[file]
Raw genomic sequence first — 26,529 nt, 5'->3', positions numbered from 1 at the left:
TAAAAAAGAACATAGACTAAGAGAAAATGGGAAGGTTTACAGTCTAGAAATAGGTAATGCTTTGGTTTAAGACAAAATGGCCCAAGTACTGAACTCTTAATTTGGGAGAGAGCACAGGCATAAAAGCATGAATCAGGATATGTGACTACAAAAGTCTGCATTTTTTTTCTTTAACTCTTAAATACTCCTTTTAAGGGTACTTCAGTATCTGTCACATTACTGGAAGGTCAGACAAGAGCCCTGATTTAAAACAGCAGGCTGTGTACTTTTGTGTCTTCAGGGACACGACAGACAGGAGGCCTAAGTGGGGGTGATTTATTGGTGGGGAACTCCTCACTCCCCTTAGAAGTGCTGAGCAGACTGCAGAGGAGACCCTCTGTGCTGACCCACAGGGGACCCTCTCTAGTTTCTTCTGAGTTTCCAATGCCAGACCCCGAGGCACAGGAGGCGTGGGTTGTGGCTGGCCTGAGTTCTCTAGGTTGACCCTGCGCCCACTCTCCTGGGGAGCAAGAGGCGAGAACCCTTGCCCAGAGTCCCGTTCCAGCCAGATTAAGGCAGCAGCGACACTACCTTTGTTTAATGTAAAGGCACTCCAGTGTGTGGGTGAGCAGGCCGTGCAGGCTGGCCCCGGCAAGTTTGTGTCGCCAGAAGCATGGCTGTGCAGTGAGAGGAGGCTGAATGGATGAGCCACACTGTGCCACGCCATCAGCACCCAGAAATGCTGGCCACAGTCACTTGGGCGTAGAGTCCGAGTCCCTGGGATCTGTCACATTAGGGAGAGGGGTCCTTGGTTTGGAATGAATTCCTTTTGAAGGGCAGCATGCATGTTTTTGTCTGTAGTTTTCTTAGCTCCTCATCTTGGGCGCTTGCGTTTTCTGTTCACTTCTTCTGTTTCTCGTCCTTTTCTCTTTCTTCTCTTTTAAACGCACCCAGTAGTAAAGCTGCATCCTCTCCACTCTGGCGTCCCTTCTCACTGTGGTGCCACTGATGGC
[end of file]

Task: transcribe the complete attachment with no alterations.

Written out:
Raw genomic sequence first — 26,529 nt, 5'->3', positions numbered from 1 at the left:
TAAAAAAGAACATAGACTAAGAGAAAATGGGAAGGTTTACAGTCTAGAAATAGGTAATGCTTTGGTTTAAGACAAAATGGCCCAAGTACTGAACTCTTAATTTGGGAGAGAGCACAGGCATAAAAGCATGAATCAGGATATGTGACTACAAAAGTCTGCATTTTTTTTCTTTAACTCTTAAATACTCCTTTTAAGGGTACTTCAGTATCTGTCACATTACTGGAAGGTCAGACAAGAGCCCTGATTTAAAACAGCAGGCTGTGTACTTTTGTGTCTTCAGGGACACGACAGACAGGAGGCCTAAGTGGGGGTGATTTATTGGTGGGGAACTCCTCACTCCCCTTAGAAGTGCTGAGCAGACTGCAGAGGAGACCCTCTGTGCTGACCCACAGGGGACCCTCTCTAGTTTCTTCTGAGTTTCCAATGCCAGACCCCGAGGCACAGGAGGCGTGGGTTGTGGCTGGCCTGAGTTCTCTAGGTTGACCCTGCGCCCACTCTCCTGGGGAGCAAGAGGCGAGAACCCTTGCCCAGAGTCCCGTTCCAGCCAGATTAAGGCAGCAGCGACACTACCTTTGTTTAATGTAAAGGCACTCCAGTGTGTGGGTGAGCAGGCCGTGCAGGCTGGCCCCGGCAAGTTTGTGTCGCCAGAAGCATGGCTGTGCAGTGAGAGGAGGCTGAATGGATGAGCCACACTGTGCCACGCCATCAGCACCCAGAAATGCTGGCCACAGTCACTTGGGCGTAGAGTCCGAGTCCCTGGGATCTGTCACATTAGGGAGAGGGGTCCTTGGTTTGGAATGAATTCCTTTTGAAGGGCAGCATGCATGTTTTTGTCTGTAGTTTTCTTAGCTCCTCATCTTGGGCGCTTGCGTTTTCTGTTCACTTCTTCTGTTTCTCGTCCTTTTCTCTTTCTTCTCTTTTAAACGCACCCAGTAGTAAAGCTGCATCCTCTCCACTCTGGCGTCCCTTCTCACTGTGGTGCCACTGATGGC